The short form would be that John Woo rediscovered himself in returning to China, but that really doesn't capture what's going on. Woo made his name with such beautiful, dynamic, and surprisingly thoughtful urban crime films as Hard Boiled and The Killer -- pop culture with soul -- then made his way to America for films like Broken Arrow, Face/Off, and Mission Impossible II. Pop culture, still -- with bigger budgets and bigger stars, granted -- but with something missing: Even when Woo touched on the themes that first earned him the love of film fans, it was clear that there was a subtle but critical dissipation of that all-important soul.
So Woo is now back in China. But instead of a full return to familiar, city-grit turf (asphalt?), he's leveraging his Hollywood-nurtured clout and turned his attention to epic adventure. The result is Red Cliff, a mammoth (the original Chinese version ran five hours, we're getting a version that clocks in at somewhere in the neighborhood of two and a half) historical drama based on a fourteenth century novel about two kingdoms who join military forces to repel the onslaught of a usurper general (Zhang Fengyi). And aside from the return of Tony Leung to the Woo fold as a military strategist, and the appearance of Zhao Wei in a very Tsui Harkian role as a female warrior who goes undercover in drag to scout out the opposing forces (other stars in the large cast include Takeshi Kaneshiro as another key strategist, You Yong and Chang Chen as the rival kings turned allies, and Chiling Lin as what amounts to a Chinese Helen of Troy), you can tell Woo is regaining his form in how the lead protagonists form bonds that are less military expediency than they are full-on brotherhood, and the sheer energy and beauty of the production (maybe I'm overdramatizing, but a CG sequence of a dove -- John Woo, remember? -- overflying the opposing camps looks as much like Woo's creative heart taking flight as it does a neat way to transition from one locale to another).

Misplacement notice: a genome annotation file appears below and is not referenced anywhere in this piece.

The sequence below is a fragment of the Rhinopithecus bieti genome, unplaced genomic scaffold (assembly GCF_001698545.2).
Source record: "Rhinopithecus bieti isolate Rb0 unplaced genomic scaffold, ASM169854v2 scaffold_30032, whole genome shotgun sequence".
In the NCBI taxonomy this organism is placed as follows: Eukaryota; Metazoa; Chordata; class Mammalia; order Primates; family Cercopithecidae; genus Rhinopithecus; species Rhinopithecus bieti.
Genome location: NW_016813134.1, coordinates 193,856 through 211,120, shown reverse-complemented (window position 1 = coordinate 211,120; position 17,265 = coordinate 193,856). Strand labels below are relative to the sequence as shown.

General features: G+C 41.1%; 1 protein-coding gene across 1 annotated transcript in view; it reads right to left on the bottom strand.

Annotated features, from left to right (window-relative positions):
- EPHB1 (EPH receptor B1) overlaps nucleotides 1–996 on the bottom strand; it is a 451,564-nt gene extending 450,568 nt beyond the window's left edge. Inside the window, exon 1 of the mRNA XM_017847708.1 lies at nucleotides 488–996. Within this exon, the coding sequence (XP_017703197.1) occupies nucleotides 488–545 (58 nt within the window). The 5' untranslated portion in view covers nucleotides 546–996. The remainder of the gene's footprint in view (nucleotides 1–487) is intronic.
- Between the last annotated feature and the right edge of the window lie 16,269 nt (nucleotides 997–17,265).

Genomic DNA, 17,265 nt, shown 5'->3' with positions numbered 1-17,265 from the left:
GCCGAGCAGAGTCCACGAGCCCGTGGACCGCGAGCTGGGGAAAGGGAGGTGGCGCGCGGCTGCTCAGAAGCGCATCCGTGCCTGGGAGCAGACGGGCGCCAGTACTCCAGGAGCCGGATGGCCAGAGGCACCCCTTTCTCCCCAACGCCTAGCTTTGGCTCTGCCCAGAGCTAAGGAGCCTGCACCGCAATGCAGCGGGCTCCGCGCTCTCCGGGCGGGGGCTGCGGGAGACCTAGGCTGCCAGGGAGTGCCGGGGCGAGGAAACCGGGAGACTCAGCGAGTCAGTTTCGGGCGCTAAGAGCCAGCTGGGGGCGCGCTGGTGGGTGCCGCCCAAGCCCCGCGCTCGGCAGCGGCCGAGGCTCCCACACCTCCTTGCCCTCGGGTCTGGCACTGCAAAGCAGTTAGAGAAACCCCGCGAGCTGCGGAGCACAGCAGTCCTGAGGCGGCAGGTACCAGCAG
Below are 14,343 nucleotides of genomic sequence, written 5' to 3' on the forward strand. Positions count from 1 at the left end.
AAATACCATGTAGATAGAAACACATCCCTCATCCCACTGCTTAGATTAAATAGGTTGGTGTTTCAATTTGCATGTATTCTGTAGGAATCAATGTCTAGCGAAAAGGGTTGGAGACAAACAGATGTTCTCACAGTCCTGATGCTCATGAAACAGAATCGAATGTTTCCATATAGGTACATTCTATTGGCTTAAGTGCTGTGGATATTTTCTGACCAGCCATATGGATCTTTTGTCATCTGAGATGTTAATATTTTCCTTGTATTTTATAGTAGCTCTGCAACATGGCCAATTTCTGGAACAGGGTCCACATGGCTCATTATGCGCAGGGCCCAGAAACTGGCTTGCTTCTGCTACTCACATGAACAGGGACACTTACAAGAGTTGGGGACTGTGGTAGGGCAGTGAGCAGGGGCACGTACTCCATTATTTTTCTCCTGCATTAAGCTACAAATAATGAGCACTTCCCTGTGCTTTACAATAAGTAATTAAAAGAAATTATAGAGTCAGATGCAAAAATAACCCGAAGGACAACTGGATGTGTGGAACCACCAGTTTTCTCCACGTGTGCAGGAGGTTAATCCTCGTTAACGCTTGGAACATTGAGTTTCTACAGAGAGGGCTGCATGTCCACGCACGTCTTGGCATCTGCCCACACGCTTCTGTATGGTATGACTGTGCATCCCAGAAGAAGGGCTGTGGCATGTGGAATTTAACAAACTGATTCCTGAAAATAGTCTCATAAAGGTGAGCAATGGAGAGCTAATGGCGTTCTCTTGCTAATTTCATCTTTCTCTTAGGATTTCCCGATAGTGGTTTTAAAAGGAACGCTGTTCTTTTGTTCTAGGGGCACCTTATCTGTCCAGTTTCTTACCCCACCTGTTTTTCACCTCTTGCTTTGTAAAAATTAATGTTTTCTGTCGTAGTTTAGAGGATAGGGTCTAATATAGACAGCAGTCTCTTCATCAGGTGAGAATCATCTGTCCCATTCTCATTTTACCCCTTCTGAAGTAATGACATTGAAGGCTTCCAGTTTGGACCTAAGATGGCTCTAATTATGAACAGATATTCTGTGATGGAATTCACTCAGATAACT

I was kind of expecting that having faced/down Tom Cruise, Woo would present a rather battle-hardened front for the press. Instead, he was quiet, polite, and rather self-effacing -- which only reinforced my original respect for him. We got to talk about how one brings down to earth a tale originally told at a time when heroes, as a matter of course, were ascribed supernatural powers, and how his sojourn in Tinsel Town positioned him to push the Chinese film industry into more ambitious realms. Click on the player below to hear the interview.
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